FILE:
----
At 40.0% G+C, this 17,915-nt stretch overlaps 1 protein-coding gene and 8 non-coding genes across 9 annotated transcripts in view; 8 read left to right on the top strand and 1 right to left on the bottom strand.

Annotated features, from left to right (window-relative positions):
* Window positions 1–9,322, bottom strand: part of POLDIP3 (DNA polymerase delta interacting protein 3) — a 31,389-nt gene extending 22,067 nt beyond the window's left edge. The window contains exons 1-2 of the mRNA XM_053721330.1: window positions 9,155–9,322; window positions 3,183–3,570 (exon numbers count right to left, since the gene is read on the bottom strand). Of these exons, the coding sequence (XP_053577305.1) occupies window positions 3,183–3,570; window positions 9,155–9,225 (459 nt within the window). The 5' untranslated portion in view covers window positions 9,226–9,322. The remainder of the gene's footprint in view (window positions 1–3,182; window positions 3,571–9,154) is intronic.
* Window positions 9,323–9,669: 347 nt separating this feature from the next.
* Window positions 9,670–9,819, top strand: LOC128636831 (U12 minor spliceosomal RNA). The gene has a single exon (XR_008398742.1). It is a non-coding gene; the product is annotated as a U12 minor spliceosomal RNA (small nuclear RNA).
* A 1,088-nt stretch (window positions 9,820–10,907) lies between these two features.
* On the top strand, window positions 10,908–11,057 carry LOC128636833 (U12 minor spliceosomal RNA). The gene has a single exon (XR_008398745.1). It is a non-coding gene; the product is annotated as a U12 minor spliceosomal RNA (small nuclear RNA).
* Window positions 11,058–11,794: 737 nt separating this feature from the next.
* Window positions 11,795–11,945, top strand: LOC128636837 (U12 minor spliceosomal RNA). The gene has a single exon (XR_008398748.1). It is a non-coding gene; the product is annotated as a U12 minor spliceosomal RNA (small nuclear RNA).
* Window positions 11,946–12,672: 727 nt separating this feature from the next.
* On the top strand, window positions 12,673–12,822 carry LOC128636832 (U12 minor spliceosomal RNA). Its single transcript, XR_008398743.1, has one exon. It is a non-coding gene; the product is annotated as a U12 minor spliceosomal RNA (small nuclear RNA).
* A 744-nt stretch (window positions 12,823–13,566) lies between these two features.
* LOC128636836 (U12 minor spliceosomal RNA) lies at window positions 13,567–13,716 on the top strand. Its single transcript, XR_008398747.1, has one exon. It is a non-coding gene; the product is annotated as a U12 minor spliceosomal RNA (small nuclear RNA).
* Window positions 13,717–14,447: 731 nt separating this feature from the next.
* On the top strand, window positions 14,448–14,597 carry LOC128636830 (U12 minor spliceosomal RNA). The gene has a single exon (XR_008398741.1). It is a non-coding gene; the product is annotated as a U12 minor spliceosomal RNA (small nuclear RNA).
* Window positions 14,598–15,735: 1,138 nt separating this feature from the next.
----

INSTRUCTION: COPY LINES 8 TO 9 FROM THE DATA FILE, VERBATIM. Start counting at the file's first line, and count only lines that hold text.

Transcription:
* Window positions 11,058–11,794: 737 nt separating this feature from the next.
* Window positions 11,795–11,945, top strand: LOC128636837 (U12 minor spliceosomal RNA). The gene has a single exon (XR_008398748.1). It is a non-coding gene; the product is annotated as a U12 minor spliceosomal RNA (small nuclear RNA).